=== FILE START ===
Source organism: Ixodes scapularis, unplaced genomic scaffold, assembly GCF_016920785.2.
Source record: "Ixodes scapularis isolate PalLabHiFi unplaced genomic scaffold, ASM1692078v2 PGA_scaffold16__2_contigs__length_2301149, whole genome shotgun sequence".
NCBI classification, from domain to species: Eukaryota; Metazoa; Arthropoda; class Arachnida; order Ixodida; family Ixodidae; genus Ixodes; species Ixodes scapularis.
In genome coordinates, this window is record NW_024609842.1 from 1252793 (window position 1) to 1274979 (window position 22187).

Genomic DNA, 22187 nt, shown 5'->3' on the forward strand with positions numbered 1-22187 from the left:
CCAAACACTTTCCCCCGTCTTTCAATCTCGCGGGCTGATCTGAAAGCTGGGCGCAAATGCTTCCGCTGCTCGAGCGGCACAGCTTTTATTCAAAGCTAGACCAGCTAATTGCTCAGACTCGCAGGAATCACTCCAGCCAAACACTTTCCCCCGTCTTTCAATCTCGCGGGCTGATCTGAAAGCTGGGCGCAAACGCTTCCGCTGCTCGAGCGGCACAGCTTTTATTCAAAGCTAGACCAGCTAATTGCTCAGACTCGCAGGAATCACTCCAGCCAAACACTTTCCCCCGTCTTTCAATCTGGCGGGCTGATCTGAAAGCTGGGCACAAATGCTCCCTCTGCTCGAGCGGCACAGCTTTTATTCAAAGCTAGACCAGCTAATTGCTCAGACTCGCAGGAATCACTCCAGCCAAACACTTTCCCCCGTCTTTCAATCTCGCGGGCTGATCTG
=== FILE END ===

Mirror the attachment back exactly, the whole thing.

Source organism: Ixodes scapularis, unplaced genomic scaffold, assembly GCF_016920785.2.
Source record: "Ixodes scapularis isolate PalLabHiFi unplaced genomic scaffold, ASM1692078v2 PGA_scaffold16__2_contigs__length_2301149, whole genome shotgun sequence".
NCBI classification, from domain to species: Eukaryota; Metazoa; Arthropoda; class Arachnida; order Ixodida; family Ixodidae; genus Ixodes; species Ixodes scapularis.
In genome coordinates, this window is record NW_024609842.1 from 1252793 (window position 1) to 1274979 (window position 22187).

Genomic DNA, 22187 nt, shown 5'->3' on the forward strand with positions numbered 1-22187 from the left:
CCAAACACTTTCCCCCGTCTTTCAATCTCGCGGGCTGATCTGAAAGCTGGGCGCAAATGCTTCCGCTGCTCGAGCGGCACAGCTTTTATTCAAAGCTAGACCAGCTAATTGCTCAGACTCGCAGGAATCACTCCAGCCAAACACTTTCCCCCGTCTTTCAATCTCGCGGGCTGATCTGAAAGCTGGGCGCAAACGCTTCCGCTGCTCGAGCGGCACAGCTTTTATTCAAAGCTAGACCAGCTAATTGCTCAGACTCGCAGGAATCACTCCAGCCAAACACTTTCCCCCGTCTTTCAATCTGGCGGGCTGATCTGAAAGCTGGGCACAAATGCTCCCTCTGCTCGAGCGGCACAGCTTTTATTCAAAGCTAGACCAGCTAATTGCTCAGACTCGCAGGAATCACTCCAGCCAAACACTTTCCCCCGTCTTTCAATCTCGCGGGCTGATCTG